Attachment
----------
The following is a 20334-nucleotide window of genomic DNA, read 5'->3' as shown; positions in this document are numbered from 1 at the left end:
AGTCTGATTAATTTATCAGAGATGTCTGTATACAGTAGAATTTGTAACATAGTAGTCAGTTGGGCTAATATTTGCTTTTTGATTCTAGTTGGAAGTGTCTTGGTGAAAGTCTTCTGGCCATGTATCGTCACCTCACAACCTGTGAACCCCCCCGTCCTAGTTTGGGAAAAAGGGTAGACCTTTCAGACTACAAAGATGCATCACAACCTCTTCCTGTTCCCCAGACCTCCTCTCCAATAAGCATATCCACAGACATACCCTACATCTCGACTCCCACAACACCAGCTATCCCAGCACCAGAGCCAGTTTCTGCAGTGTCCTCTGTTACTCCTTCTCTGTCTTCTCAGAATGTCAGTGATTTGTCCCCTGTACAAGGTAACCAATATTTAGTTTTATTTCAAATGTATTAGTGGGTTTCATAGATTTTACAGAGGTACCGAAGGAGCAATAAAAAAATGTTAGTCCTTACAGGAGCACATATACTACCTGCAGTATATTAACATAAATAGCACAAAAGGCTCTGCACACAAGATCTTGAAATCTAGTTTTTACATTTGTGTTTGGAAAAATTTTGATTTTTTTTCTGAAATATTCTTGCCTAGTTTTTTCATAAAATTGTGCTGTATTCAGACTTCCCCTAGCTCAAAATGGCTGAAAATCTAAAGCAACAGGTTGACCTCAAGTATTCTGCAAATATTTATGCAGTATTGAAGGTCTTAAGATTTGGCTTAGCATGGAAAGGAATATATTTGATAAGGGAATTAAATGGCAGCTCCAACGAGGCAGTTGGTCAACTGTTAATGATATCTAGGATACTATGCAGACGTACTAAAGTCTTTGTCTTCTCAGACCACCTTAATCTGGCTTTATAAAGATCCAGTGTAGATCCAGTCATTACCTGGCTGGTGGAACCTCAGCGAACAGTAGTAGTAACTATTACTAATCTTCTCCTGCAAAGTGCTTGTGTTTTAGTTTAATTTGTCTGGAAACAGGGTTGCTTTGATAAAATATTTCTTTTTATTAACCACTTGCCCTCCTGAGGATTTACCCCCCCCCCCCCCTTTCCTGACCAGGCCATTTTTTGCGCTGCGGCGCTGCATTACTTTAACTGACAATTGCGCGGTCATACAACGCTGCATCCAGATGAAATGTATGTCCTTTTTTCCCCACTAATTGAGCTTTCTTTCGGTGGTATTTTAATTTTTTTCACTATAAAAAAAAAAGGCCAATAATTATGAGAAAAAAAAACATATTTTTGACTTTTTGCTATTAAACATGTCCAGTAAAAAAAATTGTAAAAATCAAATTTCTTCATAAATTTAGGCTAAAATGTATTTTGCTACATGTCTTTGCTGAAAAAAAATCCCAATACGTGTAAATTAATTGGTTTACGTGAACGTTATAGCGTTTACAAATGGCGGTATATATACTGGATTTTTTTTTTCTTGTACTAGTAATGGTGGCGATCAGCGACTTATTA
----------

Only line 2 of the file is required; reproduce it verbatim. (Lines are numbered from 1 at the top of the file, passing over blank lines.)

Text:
AGTCTGATTAATTTATCAGAGATGTCTGTATACAGTAGAATTTGTAACATAGTAGTCAGTTGGGCTAATATTTGCTTTTTGATTCTAGTTGGAAGTGTCTTGGTGAAAGTCTTCTGGCCATGTATCGTCACCTCACAACCTGTGAACCCCCCCGTCCTAGTTTGGGAAAAAGGGTAGACCTTTCAGACTACAAAGATGCATCACAACCTCTTCCTGTTCCCCAGACCTCCTCTCCAATAAGCATATCCACAGACATACCCTACATCTCGACTCCCACAACACCAGCTATCCCAGCACCAGAGCCAGTTTCTGCAGTGTCCTCTGTTACTCCTTCTCTGTCTTCTCAGAATGTCAGTGATTTGTCCCCTGTACAAGGTAACCAATATTTAGTTTTATTTCAAATGTATTAGTGGGTTTCATAGATTTTACAGAGGTACCGAAGGAGCAATAAAAAAATGTTAGTCCTTACAGGAGCACATATACTACCTGCAGTATATTAACATAAATAGCACAAAAGGCTCTGCACACAAGATCTTGAAATCTAGTTTTTACATTTGTGTTTGGAAAAATTTTGATTTTTTTTCTGAAATATTCTTGCCTAGTTTTTTCATAAAATTGTGCTGTATTCAGACTTCCCCTAGCTCAAAATGGCTGAAAATCTAAAGCAACAGGTTGACCTCAAGTATTCTGCAAATATTTATGCAGTATTGAAGGTCTTAAGATTTGGCTTAGCATGGAAAGGAATATATTTGATAAGGGAATTAAATGGCAGCTCCAACGAGGCAGTTGGTCAACTGTTAATGATATCTAGGATACTATGCAGACGTACTAAAGTCTTTGTCTTCTCAGACCACCTTAATCTGGCTTTATAAAGATCCAGTGTAGATCCAGTCATTACCTGGCTGGTGGAACCTCAGCGAACAGTAGTAGTAACTATTACTAATCTTCTCCTGCAAAGTGCTTGTGTTTTAGTTTAATTTGTCTGGAAACAGGGTTGCTTTGATAAAATATTTCTTTTTATTAACCACTTGCCCTCCTGAGGATTTACCCCCCCCCCCCCCTTTCCTGACCAGGCCATTTTTTGCGCTGCGGCGCTGCATTACTTTAACTGACAATTGCGCGGTCATACAACGCTGCATCCAGATGAAATGTATGTCCTTTTTTCCCCACTAATTGAGCTTTCTTTCGGTGGTATTTTAATTTTTTTCACTATAAAAAAAAAAGGCCAATAATTATGAGAAAAAAAAACATATTTTTGACTTTTTGCTATTAAACATGTCCAGTAAAAAAAATTGTAAAAATCAAATTTCTTCATAAATTTAGGCTAAAATGTATTTTGCTACATGTCTTTGCTGAAAAAAAATCCCAATACGTGTAAATTAATTGGTTTACGTGAACGTTATAGCGTTTACAAATGGCGGTATATATACTGGATTTTTTTTTTCTTGTACTAGTAATGGTGGCGATCAGCGACTTATTA